Anna was struggling. She had been worried for weeks, and now it was confirmed- cancer. There was no cure. It was at times like this that she yearned for her husband. When he passed away four years ago, her youngest son was still at home, but now the loneliness was overwhelming.
Four months later, Anna passed away. She had lived through riots and discrimination. Three of her children had died before they were ten years old. She had had a hard life, but come out strong. Her faith was never broken, her children were honest, caring and trustworthy members of the Jewish community. She had always been loving and loyal, gracious and dependable.
At the Shiva, her youngest daughter-in-law discreetly slipped into a side room to nurse her little baby, David.
That son grew up. He married at 20, a nice Jewish girl his grandmother Anna would have been proud of. He had children – four sons and a daughter. And time passed, and his children grew up, and raised their own children.
David is struggling. It’s been a hard day. He isn’t young anymore – his memory is going and his legs are stiff. He takes his pills religiously and exercises and eats well, but his wife passed away last year and he is so lonely. So when the doorbell rings and his granddaughter Miriam walks in, he is happy to see her.
Miriam visits often. She loves looking through his old photos and talking to him about when he was young. Today they talk about his grandmother, Bobby Anna. David didn’t know Anna. She passed away when I was only a baby, he tells Miriam.
Anna lived. But now all her great-great-grandaughter knows about her is her name.
So how do I know Anna? She left no diary,but she left her personal documents. I’ve read her census records, and her marriage records. I know her medical history and what her house looked like. I know what she lived through – the riots and the pogroms, the times her husband lost his job because he was a poor immigrant Jew. I know who was with her when she died.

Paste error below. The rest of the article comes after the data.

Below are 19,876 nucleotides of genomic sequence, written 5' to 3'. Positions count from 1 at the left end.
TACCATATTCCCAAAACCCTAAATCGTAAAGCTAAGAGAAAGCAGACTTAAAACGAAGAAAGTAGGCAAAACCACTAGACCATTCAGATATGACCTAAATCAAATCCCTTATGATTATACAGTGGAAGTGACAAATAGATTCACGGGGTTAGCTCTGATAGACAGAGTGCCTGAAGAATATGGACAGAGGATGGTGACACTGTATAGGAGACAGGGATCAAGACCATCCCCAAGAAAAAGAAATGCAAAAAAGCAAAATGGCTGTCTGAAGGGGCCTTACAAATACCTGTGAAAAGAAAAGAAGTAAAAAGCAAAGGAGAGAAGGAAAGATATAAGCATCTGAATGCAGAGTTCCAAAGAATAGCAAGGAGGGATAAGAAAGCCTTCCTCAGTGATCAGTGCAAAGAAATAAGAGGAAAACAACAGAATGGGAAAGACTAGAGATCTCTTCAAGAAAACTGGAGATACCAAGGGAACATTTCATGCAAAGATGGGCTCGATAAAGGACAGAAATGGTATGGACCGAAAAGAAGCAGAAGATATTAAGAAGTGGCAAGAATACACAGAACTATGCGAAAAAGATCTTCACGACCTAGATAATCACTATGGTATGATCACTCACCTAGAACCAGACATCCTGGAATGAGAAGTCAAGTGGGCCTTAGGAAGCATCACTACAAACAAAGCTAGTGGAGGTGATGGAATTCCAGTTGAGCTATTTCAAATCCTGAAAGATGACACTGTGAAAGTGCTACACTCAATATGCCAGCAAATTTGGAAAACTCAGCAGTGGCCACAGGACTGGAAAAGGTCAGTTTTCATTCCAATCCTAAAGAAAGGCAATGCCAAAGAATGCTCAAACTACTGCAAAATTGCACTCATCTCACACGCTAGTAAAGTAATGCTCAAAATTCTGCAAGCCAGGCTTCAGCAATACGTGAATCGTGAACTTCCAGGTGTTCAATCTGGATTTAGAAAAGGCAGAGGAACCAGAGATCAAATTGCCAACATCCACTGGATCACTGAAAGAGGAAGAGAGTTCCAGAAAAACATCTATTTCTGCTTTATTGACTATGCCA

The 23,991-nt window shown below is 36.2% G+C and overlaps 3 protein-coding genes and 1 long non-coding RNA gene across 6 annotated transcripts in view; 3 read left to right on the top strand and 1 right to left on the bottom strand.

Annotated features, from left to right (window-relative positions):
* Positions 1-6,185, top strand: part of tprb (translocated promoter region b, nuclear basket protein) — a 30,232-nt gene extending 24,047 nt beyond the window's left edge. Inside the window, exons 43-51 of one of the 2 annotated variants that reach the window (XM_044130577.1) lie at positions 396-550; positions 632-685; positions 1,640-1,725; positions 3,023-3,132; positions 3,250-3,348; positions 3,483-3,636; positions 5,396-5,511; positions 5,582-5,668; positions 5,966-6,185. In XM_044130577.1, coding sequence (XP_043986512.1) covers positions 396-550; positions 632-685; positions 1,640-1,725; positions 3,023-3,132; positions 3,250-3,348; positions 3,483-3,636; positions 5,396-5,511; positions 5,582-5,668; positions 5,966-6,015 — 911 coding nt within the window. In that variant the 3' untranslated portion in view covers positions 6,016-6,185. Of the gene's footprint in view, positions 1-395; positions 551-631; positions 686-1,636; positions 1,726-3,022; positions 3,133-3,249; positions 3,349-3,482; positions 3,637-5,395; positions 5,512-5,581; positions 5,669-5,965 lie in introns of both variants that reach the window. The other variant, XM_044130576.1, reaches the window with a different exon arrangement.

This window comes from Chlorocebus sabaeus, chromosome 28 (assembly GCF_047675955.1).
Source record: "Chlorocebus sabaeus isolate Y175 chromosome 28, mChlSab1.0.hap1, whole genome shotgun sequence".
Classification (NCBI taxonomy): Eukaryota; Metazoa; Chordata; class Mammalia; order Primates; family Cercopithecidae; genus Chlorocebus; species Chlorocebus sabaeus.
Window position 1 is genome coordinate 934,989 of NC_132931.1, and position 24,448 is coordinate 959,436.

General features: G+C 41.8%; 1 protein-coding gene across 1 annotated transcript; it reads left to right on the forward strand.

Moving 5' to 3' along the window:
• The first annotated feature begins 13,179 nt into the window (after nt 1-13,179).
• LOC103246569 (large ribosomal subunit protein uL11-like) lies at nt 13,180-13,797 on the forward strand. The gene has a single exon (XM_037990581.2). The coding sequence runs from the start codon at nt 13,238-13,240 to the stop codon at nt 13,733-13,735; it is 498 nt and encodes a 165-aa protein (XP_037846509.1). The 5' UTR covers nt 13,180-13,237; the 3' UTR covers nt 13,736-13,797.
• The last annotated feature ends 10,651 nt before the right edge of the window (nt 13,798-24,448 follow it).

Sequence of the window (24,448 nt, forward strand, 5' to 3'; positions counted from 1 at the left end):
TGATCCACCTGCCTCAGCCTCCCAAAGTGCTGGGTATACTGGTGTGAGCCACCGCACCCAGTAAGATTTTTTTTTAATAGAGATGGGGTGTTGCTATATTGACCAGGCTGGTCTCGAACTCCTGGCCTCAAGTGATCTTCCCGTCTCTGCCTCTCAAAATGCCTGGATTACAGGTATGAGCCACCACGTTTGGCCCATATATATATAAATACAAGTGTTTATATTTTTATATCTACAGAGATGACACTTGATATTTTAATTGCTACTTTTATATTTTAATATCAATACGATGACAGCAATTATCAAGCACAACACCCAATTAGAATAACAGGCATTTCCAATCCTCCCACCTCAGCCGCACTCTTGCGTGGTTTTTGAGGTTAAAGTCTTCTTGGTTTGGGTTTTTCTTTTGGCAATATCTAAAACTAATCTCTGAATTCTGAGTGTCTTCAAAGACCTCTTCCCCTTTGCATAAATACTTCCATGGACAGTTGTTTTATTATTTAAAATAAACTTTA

I am a genealogist, and my job is to invent a Time Machine. I take people back in time, to when supermarkets weren’t taking over the world and people thought that the State of Israel would not require an army. I let you visit people like Anna and hear their stories.
My great-grandmother Kayla had a scare one day. She was standing in the back yard of her home one day, talking to her neighbour, Mrs Kalpus, over the brick wall that divided the two properties. Suddenly, the ground literally opened up beneath them, and a large portion of the dividing wall disappeared into the hole with a tremendous crash. Mrs Kalpus’s chicken’s squawked in fear, and Kayla – now divided from her neighbour by a large sinkhole – went back inside to greet the news reporters.
It’s over 100 years later, and no-one in the family knows that Kayla was one step away from death that afternoon. Kayla didn’t read or write – she couldn’t have kept a diary. She probably didn’t appreciate the journalists on her front step.
I know Kayla’s story because I have a Time Machine called Newspaper Archives and Government Records. Do you want to join me on a journey into the past? We don’t need to stay close-by – we can go back 100’s of years, discovering stories that have been long forgotten. Pack your lunch – we’re off!
This post is by Rivka Goldblatt with experience in Jewish family research and has been working in the field of Jewish and Immigrant genealogy for over 12 years. Rivka is from Manchester, England in the UK. We want to thank our guest blogger for sharing their experience with us. We look forward to featuring more guests here on Dividing Ridge Genealogy History and Hertiage blog in the coming months.